Friday, October 14, 2011

Christmas Shopping for the Kids: Tegu Blocks

Call me a Grinch, but I don't buy many toys for my kids, at Christmas, or otherwise.  We much prefer to spend our money on experiences than material goods.  Our toy strategy has been to invest in a few quality pieces with longevity and open-ended creative play potential (like a play kitchen, musical instruments, blocks, dolls, magnatiles), and avoid the temptation to buy the latest trendy plastic-electronic contraptions from Target.

This (relative) toy minimalism is helped by the fact that my kids have never once set foot in Toys R Us or seen any television commercials advertising toys.  If they don't know that it exists, they don't miss it.  And truly, they have very happy, fun, playful lives.  We value the purity of a childhood that isn't overly tainted by commercialization (hypocrisy disclaimer: unless that commercialization comes from Apple, in which case we embrace i-Everything).

Santa does bring one or two special gifts each year, however, which are complemented by a few smaller gifts (clothes, books, art supplies) from Mom & Dad.  In the past, Santa has brought an art easel, a play tent, a fabulous red play kitchen, and magnatiles.  This year, after consultation with me, Santa bought the girls Tegu blocks (Santa's an advance planner and does his shopping early!).  In my work life, I teach business ethics, and Tegu's story is compelling:

The Tegu Story from Tegu on Vimeo.

They are expensive, but the purchase price not only buys quality magnetic blocks made from sustainable wood, but also allows you to contribute to re-forestation and education causes in Honduras.  Beyond the social responsibility element, Tegu blocks are appealing because they encourage imaginative play.

The customer reviews thus far are very positive, and Santa's hardest decision was which set to buy.  I'm excited to see what the girls create.  Santa made a good choice, I think.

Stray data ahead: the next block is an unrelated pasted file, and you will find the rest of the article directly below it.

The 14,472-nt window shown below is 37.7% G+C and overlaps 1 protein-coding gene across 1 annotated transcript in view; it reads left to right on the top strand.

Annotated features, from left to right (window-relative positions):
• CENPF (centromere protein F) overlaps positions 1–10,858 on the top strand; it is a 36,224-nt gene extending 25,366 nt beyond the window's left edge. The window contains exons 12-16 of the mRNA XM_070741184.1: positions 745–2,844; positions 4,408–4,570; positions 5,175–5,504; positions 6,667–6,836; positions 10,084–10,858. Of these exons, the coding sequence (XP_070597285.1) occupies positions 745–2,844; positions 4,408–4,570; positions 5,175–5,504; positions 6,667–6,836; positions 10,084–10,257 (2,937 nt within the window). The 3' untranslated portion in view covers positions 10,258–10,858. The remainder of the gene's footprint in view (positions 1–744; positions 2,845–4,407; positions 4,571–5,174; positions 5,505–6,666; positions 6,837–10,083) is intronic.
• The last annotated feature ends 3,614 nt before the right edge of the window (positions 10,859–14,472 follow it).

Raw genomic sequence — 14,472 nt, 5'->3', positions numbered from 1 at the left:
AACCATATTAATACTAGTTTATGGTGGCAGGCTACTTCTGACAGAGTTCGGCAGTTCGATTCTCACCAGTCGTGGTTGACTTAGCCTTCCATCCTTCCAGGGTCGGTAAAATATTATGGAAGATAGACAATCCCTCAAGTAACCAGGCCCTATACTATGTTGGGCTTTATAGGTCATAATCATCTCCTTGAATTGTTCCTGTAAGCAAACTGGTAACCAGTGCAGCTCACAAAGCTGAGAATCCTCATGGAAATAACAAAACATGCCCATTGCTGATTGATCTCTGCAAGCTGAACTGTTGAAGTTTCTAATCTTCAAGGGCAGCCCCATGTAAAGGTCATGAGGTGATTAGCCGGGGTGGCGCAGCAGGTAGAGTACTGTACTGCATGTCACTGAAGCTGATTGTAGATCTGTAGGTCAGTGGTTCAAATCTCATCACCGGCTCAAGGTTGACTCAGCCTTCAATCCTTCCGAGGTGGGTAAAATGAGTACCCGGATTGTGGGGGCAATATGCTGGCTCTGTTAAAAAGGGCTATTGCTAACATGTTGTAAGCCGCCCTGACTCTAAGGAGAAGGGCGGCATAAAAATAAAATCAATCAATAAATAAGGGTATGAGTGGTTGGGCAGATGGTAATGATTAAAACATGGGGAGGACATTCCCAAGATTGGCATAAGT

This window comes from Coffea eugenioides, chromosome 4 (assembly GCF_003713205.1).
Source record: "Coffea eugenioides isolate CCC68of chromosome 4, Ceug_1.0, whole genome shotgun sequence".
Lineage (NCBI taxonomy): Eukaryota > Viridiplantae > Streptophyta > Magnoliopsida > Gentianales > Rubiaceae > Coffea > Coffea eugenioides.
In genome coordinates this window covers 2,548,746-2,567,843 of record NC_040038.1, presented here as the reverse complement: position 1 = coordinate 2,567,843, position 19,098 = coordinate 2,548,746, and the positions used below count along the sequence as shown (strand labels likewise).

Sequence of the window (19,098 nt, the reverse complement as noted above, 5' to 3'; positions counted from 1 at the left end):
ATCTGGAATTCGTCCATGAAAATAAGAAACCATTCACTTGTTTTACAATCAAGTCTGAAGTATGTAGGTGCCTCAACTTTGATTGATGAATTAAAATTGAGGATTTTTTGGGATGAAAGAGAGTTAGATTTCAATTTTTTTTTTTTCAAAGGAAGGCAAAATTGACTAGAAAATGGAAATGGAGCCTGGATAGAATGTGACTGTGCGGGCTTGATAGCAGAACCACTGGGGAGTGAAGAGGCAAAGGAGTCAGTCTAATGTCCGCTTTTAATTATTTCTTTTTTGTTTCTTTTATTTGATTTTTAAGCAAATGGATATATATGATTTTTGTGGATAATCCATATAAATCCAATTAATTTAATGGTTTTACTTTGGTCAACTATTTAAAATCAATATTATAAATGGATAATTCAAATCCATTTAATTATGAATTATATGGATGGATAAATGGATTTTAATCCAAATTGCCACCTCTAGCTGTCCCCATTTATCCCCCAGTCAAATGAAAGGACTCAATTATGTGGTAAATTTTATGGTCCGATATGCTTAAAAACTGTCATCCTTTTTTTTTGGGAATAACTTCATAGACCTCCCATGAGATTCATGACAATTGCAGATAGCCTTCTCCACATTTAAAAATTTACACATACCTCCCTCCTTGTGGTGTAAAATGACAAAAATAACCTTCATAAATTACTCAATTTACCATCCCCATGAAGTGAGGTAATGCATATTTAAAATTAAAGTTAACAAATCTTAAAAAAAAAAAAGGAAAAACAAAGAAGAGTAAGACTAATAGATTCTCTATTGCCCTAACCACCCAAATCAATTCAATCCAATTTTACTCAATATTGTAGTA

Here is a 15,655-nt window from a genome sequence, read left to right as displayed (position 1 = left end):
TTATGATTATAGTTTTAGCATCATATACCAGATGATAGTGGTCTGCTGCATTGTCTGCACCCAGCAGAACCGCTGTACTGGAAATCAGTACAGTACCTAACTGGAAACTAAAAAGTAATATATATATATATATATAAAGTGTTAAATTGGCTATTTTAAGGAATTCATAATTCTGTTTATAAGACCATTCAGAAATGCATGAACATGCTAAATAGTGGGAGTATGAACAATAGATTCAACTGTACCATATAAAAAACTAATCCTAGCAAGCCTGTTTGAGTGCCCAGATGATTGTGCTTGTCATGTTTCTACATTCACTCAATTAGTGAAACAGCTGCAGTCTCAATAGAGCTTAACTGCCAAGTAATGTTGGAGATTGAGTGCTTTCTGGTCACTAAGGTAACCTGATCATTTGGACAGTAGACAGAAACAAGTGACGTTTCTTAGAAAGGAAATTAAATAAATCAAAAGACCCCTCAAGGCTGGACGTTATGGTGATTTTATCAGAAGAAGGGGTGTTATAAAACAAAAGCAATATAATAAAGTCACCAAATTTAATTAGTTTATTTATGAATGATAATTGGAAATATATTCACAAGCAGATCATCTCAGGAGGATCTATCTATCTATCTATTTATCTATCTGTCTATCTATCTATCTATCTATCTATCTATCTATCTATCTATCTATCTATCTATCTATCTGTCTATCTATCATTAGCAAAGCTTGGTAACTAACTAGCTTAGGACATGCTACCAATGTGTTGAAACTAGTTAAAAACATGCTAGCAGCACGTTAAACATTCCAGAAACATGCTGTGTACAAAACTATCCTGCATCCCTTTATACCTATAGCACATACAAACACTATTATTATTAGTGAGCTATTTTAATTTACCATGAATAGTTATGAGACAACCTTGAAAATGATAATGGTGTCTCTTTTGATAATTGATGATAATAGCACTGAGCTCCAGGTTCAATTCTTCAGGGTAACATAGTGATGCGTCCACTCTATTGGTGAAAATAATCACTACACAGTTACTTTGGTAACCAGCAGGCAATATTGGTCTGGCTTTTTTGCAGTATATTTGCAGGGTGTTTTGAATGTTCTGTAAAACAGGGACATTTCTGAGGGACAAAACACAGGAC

Have you started holiday shopping?  What are your favorite finds this year?


  1. I <3 you. You are a special type of library of inspiration for me. These will be on our list this year.

    My Toy Truth? With my first child I bought every Fisher Price house, train, plane, garage, circus etc. with all those cute F-P people that I could find - and they lasted for all three of my kids. But now we only have bins of Legos (lost the instruction manuals long ago)and my daughter just wants school supplies (she would rather shop at Staples than Target). I agree with you completely - they can be happy, have fun and play without being instructed in how to do it. I will be linking to your fab post in November.

    xoxo michele

  2. I'm not surprised we agree, Michele! :) And there's nothin' wrong with F-P -- we certainly have our share; my girls love all of it; and I love listening to the creative stories they tell while playing with those toys. And we *really* love Legos. But, selfishly, I am happy that I don't have to stand in long lines to buy whatever this year's equivalent of Tickle Me Elmo is! And my bank account definitely appreciates that my kids don't feel entitled to 100s of toys at the holidays. My kids' toy ignorance = my bliss. ;-)

    And thanks for the link. :)